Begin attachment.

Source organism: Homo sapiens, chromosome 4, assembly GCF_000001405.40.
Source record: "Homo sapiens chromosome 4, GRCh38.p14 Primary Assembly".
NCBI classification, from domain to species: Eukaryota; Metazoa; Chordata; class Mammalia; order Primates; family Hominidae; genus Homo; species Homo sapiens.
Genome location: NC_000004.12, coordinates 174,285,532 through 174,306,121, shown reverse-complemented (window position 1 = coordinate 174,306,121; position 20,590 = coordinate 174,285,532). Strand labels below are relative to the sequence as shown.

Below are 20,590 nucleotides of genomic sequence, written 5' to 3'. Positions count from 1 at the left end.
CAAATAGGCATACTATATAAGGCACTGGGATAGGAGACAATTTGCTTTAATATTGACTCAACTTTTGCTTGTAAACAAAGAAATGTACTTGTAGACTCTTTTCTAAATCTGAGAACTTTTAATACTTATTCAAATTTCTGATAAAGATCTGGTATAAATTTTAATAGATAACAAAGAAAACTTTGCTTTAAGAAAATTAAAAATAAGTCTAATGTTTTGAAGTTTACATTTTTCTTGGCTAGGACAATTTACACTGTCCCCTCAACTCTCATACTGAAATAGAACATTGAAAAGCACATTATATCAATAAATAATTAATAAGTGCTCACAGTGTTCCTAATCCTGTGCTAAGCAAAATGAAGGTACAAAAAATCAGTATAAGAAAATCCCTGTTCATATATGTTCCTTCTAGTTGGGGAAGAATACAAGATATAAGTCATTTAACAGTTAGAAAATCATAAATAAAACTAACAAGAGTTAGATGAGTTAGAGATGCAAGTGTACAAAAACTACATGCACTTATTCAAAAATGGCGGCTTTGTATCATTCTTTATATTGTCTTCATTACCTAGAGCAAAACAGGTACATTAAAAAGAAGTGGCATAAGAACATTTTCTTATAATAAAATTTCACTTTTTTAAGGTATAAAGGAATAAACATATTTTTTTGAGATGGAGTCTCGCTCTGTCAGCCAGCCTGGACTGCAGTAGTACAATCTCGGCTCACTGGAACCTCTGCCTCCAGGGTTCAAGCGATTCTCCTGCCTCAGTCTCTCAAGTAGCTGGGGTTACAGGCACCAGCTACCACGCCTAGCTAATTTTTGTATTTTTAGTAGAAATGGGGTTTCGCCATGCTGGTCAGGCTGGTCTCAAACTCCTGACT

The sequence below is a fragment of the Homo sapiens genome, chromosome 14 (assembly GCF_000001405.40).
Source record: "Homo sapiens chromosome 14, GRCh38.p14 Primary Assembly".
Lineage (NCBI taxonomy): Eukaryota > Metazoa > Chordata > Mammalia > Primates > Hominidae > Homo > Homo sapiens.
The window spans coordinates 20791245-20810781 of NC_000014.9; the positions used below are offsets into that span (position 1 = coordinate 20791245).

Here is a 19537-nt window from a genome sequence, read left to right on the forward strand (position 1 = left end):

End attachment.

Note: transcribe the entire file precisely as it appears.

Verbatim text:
Source organism: Homo sapiens, chromosome 4, assembly GCF_000001405.40.
Source record: "Homo sapiens chromosome 4, GRCh38.p14 Primary Assembly".
NCBI classification, from domain to species: Eukaryota; Metazoa; Chordata; class Mammalia; order Primates; family Hominidae; genus Homo; species Homo sapiens.
Genome location: NC_000004.12, coordinates 174,285,532 through 174,306,121, shown reverse-complemented (window position 1 = coordinate 174,306,121; position 20,590 = coordinate 174,285,532). Strand labels below are relative to the sequence as shown.

Below are 20,590 nucleotides of genomic sequence, written 5' to 3'. Positions count from 1 at the left end.
CAAATAGGCATACTATATAAGGCACTGGGATAGGAGACAATTTGCTTTAATATTGACTCAACTTTTGCTTGTAAACAAAGAAATGTACTTGTAGACTCTTTTCTAAATCTGAGAACTTTTAATACTTATTCAAATTTCTGATAAAGATCTGGTATAAATTTTAATAGATAACAAAGAAAACTTTGCTTTAAGAAAATTAAAAATAAGTCTAATGTTTTGAAGTTTACATTTTTCTTGGCTAGGACAATTTACACTGTCCCCTCAACTCTCATACTGAAATAGAACATTGAAAAGCACATTATATCAATAAATAATTAATAAGTGCTCACAGTGTTCCTAATCCTGTGCTAAGCAAAATGAAGGTACAAAAAATCAGTATAAGAAAATCCCTGTTCATATATGTTCCTTCTAGTTGGGGAAGAATACAAGATATAAGTCATTTAACAGTTAGAAAATCATAAATAAAACTAACAAGAGTTAGATGAGTTAGAGATGCAAGTGTACAAAAACTACATGCACTTATTCAAAAATGGCGGCTTTGTATCATTCTTTATATTGTCTTCATTACCTAGAGCAAAACAGGTACATTAAAAAGAAGTGGCATAAGAACATTTTCTTATAATAAAATTTCACTTTTTTAAGGTATAAAGGAATAAACATATTTTTTTGAGATGGAGTCTCGCTCTGTCAGCCAGCCTGGACTGCAGTAGTACAATCTCGGCTCACTGGAACCTCTGCCTCCAGGGTTCAAGCGATTCTCCTGCCTCAGTCTCTCAAGTAGCTGGGGTTACAGGCACCAGCTACCACGCCTAGCTAATTTTTGTATTTTTAGTAGAAATGGGGTTTCGCCATGCTGGTCAGGCTGGTCTCAAACTCCTGACT

The sequence below is a fragment of the Homo sapiens genome, chromosome 14 (assembly GCF_000001405.40).
Source record: "Homo sapiens chromosome 14, GRCh38.p14 Primary Assembly".
Lineage (NCBI taxonomy): Eukaryota > Metazoa > Chordata > Mammalia > Primates > Hominidae > Homo > Homo sapiens.
The window spans coordinates 20791245-20810781 of NC_000014.9; the positions used below are offsets into that span (position 1 = coordinate 20791245).

Here is a 19537-nt window from a genome sequence, read left to right on the forward strand (position 1 = left end):